Insufficient water affects the yields of crops. Different factors affect transpiration and therefore water uptake. They can be investigated using a potometer.
Laboratory experiments are designed to simulate conditions a plant may encounter:
|Condition||When encountered by plant||How the condition is produced in the laboratory|
|Air movement||Windy conditions||Fan|
|Coatings on leaves that block stomata||Airborne pollution; horticultural use on cuttings and Christmas trees||Smear leaf surface(s) with petroleum jelly|
|High light intensity||Sunny climates; artificial lighting in greenhouses||Artificial lighting|
|High temperature||Warm and hot climates||Heater or greenhouse|
When investigating the effect of light intensity on water uptake, what are the control variables?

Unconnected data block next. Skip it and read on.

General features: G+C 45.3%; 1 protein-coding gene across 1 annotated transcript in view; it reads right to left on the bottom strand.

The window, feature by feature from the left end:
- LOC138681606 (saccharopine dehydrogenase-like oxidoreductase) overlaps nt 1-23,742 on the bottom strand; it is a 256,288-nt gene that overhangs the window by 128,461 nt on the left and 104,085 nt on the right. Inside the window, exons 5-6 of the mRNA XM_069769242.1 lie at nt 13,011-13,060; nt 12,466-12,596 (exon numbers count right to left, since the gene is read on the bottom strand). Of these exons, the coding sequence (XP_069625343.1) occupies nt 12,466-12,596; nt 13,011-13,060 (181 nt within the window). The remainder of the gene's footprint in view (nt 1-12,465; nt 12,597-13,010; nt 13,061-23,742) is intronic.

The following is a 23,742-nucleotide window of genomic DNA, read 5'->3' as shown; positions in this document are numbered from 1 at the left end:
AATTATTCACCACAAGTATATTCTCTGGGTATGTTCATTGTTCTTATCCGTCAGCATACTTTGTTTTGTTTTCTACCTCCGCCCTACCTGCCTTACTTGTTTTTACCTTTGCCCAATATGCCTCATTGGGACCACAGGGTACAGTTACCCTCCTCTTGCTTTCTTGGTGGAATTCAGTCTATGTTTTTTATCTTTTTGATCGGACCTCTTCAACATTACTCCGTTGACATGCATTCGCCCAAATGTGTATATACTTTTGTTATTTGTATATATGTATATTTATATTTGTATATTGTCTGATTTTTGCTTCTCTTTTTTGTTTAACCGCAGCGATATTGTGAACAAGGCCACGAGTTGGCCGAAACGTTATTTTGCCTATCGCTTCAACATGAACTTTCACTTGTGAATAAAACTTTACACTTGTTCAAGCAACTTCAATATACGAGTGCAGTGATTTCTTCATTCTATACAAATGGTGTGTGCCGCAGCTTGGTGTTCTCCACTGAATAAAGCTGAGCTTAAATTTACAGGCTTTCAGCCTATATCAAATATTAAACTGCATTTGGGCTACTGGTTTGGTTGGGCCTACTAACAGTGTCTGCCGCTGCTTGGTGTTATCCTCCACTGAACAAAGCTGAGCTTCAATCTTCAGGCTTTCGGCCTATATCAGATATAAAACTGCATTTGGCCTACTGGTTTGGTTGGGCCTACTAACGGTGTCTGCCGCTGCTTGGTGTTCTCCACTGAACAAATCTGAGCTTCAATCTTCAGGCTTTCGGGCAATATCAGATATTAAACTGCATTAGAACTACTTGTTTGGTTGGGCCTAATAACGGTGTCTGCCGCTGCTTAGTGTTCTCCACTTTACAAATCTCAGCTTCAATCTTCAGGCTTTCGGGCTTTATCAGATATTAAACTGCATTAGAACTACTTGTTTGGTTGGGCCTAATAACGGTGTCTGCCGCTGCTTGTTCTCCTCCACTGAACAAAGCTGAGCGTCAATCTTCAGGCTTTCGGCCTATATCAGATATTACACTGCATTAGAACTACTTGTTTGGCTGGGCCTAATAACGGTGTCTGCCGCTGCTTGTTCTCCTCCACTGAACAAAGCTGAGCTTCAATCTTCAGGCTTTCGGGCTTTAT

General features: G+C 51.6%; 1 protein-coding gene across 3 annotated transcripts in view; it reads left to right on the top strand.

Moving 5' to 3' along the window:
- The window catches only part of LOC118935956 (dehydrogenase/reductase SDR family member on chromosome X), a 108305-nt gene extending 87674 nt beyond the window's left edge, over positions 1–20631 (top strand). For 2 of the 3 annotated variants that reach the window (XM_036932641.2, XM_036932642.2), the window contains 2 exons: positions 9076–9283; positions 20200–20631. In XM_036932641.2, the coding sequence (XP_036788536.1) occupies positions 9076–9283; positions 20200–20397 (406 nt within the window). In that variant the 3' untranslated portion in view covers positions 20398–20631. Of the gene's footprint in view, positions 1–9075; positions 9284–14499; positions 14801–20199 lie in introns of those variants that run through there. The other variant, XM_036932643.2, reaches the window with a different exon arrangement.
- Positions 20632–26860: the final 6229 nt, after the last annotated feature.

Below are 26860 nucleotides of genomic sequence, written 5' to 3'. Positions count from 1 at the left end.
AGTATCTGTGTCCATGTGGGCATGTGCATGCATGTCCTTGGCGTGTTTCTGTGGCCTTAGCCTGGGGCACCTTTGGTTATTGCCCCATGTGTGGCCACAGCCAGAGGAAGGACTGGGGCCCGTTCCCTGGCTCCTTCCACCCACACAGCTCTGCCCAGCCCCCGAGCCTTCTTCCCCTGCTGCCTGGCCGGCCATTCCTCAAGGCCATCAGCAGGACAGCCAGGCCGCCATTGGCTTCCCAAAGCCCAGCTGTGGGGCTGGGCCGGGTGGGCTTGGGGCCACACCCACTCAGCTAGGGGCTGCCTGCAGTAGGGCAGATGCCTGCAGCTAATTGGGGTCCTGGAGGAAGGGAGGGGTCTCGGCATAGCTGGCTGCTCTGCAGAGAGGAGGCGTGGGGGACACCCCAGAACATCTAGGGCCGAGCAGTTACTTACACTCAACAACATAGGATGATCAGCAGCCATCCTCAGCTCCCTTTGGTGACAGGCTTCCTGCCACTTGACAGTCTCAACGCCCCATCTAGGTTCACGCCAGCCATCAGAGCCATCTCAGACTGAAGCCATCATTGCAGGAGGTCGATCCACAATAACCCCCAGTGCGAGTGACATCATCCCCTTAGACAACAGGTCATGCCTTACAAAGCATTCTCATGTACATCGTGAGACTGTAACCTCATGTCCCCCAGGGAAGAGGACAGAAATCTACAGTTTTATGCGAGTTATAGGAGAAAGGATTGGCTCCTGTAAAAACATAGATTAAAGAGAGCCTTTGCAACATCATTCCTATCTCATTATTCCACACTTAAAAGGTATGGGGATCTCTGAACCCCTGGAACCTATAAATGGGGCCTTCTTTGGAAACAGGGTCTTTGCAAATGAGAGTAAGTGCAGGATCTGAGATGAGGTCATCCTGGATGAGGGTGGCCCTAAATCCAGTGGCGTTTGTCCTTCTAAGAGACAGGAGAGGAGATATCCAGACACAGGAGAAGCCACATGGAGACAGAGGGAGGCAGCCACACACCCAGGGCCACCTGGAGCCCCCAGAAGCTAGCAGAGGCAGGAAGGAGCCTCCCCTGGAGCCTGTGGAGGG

Temperature, no air movement or draughts. It is also important to use the same species of plant, and shoots with a similar leaf surface if different plant shoots are used.
Here is a graph with some data collected from four laboratory experiments on factors affecting water uptake by a type of plant.
Under which conditions is the rate of transpiration greatest?
At high temperatures. The graph indicates the greatest rate of transpiration has the steepest gradient.
What is the rate of movement of the bubble in the potometer when the air is moved by the fan?
This could be calculated from 205 ÷ 30, or use any other two points.
Calculate the gradient:
Value of x = 0 minutes
Value of y = 0 millimetres
Value of x = 30 minutes
Value of y = 205 millimetres